10:30–11:00 Pavel Mrkus, MFA (CZ), Faculty of Art and Design, Jan Evangelista Purkyně University in Ústí nad Labem, exhibition designer
Pavel Mrkus is an artist who creates audiovisual installations, site-specific projects and videos. In his work he examines how the virtual and real environments relate in the Anthropocene. With Daniel Hanzlík he set up the Time-Based Media Studio at Jan Evangelista Purkyně University’s Faculty of Art and Design.
The Museum Exhibition as a Contemporary Audiovisual Installation
Pavel Mrkus will talk about the exhibition’s planning, visual design and architecture, and its audiovisual elements. He will also look at how experimental contemporary art can function in conventional museum exhibitions to incorporate new approaches, such as the way the sculptural treatment of space can be combined with audiovisual elements to relate complex narratives.
COFFEE BREAK: 11:00–11:30
11:30–13:30 (an opportunity to visit the exhibition)
Film (20 minutes)
Documentary: For Those for Whom Tomorrow is Today, created for The Mad Silkman exhibition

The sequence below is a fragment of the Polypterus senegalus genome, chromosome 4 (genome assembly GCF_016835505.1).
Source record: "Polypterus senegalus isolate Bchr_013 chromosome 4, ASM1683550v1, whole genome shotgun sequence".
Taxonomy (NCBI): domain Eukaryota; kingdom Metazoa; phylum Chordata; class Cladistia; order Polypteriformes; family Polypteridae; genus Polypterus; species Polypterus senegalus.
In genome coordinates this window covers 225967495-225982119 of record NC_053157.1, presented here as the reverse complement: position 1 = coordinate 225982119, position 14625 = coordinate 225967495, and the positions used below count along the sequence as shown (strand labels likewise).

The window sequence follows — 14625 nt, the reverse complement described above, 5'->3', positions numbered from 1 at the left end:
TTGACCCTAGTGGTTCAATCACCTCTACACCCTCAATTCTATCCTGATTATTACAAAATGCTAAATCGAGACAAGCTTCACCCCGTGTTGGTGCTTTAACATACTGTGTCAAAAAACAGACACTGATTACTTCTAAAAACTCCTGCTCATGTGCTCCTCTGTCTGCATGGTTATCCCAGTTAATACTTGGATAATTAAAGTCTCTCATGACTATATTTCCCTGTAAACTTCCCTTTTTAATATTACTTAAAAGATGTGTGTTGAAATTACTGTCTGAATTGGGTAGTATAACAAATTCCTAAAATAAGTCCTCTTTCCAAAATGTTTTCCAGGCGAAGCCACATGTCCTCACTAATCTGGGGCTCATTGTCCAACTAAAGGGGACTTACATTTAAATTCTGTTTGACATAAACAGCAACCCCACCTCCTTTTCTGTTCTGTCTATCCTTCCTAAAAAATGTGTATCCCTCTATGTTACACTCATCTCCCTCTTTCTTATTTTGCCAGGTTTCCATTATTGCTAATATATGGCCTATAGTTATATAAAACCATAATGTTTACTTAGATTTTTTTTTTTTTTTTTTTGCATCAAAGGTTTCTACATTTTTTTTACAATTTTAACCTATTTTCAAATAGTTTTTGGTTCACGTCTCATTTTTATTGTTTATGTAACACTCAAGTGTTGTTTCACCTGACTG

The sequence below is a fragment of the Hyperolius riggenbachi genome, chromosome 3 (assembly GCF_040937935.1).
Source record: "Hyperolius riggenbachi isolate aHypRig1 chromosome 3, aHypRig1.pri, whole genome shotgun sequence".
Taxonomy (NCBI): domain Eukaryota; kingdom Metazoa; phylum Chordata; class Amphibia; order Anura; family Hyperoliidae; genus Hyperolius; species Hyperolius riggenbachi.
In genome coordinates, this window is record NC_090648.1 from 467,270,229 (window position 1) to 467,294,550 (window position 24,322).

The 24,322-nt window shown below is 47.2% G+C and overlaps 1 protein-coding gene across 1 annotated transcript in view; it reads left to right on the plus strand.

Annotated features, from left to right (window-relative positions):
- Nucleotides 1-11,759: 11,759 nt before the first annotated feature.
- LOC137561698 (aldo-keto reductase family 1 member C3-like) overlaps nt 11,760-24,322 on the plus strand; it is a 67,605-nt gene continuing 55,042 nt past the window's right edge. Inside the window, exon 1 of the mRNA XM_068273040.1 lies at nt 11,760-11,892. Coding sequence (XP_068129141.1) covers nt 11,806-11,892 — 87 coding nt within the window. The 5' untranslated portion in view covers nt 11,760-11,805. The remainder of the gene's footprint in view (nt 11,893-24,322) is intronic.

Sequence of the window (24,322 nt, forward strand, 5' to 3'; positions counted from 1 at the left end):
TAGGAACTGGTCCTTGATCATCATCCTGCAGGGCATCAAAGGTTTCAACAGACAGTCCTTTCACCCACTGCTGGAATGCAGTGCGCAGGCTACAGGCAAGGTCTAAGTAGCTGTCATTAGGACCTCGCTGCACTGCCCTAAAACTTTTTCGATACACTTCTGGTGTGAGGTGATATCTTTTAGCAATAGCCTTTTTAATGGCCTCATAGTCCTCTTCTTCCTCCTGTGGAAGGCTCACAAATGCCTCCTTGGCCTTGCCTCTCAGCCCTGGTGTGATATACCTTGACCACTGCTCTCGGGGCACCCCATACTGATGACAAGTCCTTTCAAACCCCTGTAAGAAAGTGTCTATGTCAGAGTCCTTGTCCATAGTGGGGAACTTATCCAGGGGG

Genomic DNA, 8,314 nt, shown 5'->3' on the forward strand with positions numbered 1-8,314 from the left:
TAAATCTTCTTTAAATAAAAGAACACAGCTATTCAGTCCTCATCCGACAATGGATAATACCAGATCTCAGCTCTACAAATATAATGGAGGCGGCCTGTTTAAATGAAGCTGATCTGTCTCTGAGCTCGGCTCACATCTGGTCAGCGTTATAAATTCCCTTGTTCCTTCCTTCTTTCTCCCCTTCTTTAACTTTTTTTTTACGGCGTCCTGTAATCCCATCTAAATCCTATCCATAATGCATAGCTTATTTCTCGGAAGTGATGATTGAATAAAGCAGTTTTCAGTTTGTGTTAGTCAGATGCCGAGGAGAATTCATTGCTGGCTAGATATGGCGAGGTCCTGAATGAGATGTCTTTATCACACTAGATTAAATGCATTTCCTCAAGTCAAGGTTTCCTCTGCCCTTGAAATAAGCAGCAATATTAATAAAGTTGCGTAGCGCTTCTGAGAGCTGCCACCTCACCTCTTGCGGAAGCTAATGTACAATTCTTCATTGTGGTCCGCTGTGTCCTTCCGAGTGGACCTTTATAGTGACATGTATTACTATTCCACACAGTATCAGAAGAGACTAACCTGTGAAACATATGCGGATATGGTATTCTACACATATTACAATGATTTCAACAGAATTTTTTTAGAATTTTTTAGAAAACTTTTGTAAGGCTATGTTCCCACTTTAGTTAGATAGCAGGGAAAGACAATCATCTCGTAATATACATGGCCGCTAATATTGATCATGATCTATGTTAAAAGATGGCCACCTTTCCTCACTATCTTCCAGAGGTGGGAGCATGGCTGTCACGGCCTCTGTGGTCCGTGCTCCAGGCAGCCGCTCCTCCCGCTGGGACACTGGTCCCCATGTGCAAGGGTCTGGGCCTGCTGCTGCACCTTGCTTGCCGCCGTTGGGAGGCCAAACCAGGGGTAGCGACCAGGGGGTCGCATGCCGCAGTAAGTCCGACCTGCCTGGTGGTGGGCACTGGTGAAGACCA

director: Hedvika Hlaváčková, Museum of Decorative Arts in Prague
The film shows how after Zika and Lida Ascher left Prague in 1939 they built up a very successful fashion fabrics company in London, where the Ascher label became synonymous with textile design of the highest quality. French, British and Italian fashion houses used Ascher fabrics to create their collections.
SECTION II: JEWISH EMIGRATION IN THE LATE 1930S
13:30–14:00 Dr Anna Nyburg (GB), Imperial College London; Research Centre for German and Austrian Exile Studies, University of London
As a committee member of the Research Centre for German and Austrian Exile Studies, her focus has been on refugee art publishing and book design, but also on other aspects of design, especially textile and clothes design.
Refugees from Nazism to Britain in the Textile and Fashion Trade